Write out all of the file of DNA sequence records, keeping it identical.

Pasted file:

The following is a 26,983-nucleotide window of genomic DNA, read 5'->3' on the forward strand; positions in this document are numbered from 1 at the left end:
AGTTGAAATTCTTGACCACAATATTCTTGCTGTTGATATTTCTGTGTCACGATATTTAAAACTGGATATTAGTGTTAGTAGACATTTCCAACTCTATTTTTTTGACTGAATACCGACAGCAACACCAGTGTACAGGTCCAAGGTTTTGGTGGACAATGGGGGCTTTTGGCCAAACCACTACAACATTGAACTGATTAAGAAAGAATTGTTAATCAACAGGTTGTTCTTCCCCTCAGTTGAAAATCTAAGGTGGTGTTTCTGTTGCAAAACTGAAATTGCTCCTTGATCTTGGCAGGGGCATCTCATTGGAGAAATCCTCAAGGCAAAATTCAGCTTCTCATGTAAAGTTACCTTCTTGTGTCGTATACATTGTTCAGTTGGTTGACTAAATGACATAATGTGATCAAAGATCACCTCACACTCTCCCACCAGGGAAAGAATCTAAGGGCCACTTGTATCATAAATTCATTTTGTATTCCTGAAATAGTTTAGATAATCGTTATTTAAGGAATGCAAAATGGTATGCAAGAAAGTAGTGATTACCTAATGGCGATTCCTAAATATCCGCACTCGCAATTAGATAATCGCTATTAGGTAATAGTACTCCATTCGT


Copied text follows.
The following is a 26,983-nucleotide window of genomic DNA, read 5'->3' on the forward strand; positions in this document are numbered from 1 at the left end:
AGTTGAAATTCTTGACCACAATATTCTTGCTGTTGATATTTCTGTGTCACGATATTTAAAACTGGATATTAGTGTTAGTAGACATTTCCAACTCTATTTTTTTGACTGAATACCGACAGCAACACCAGTGTACAGGTCCAAGGTTTTGGTGGACAATGGGGGCTTTTGGCCAAACCACTACAACATTGAACTGATTAAGAAAGAATTGTTAATCAACAGGTTGTTCTTCCCCTCAGTTGAAAATCTAAGGTGGTGTTTCTGTTGCAAAACTGAAATTGCTCCTTGATCTTGGCAGGGGCATCTCATTGGAGAAATCCTCAAGGCAAAATTCAGCTTCTCATGTAAAGTTACCTTCTTGTGTCGTATACATTGTTCAGTTGGTTGACTAAATGACATAATGTGATCAAAGATCACCTCACACTCTCCCACCAGGGAAAGAATCTAAGGGCCACTTGTATCATAAATTCATTTTGTATTCCTGAAATAGTTTAGATAATCGTTATTTAAGGAATGCAAAATGGTATGCAAGAAAGTAGTGATTACCTAATGGCGATTCCTAAATATCCGCACTCGCAATTAGATAATCGCTATTAGGTAATAGTACTCCATTCGT